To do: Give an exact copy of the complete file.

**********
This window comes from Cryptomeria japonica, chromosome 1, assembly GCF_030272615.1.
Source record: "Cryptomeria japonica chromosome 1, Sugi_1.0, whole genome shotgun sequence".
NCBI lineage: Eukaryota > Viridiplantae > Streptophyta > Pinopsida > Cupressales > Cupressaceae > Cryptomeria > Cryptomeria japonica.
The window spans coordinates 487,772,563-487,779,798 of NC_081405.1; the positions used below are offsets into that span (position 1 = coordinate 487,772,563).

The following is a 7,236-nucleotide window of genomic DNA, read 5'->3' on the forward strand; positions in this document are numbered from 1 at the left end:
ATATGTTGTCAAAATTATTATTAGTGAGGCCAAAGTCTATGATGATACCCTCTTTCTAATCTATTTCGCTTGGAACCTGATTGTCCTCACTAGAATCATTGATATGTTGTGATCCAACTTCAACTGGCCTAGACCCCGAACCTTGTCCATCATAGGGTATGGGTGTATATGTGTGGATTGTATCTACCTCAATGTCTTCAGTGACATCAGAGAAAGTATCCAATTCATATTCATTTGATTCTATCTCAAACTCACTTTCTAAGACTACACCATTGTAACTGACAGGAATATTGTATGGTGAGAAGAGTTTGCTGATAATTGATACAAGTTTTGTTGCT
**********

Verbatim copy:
This window comes from Cryptomeria japonica, chromosome 1, assembly GCF_030272615.1.
Source record: "Cryptomeria japonica chromosome 1, Sugi_1.0, whole genome shotgun sequence".
NCBI lineage: Eukaryota > Viridiplantae > Streptophyta > Pinopsida > Cupressales > Cupressaceae > Cryptomeria > Cryptomeria japonica.
The window spans coordinates 487,772,563-487,779,798 of NC_081405.1; the positions used below are offsets into that span (position 1 = coordinate 487,772,563).

The following is a 7,236-nucleotide window of genomic DNA, read 5'->3' on the forward strand; positions in this document are numbered from 1 at the left end:
ATATGTTGTCAAAATTATTATTAGTGAGGCCAAAGTCTATGATGATACCCTCTTTCTAATCTATTTCGCTTGGAACCTGATTGTCCTCACTAGAATCATTGATATGTTGTGATCCAACTTCAACTGGCCTAGACCCCGAACCTTGTCCATCATAGGGTATGGGTGTATATGTGTGGATTGTATCTACCTCAATGTCTTCAGTGACATCAGAGAAAGTATCCAATTCATATTCATTTGATTCTATCTCAAACTCACTTTCTAAGACTACACCATTGTAACTGACAGGAATATTGTATGGTGAGAAGAGTTTGCTGATAATTGATACAAGTTTTGTTGCT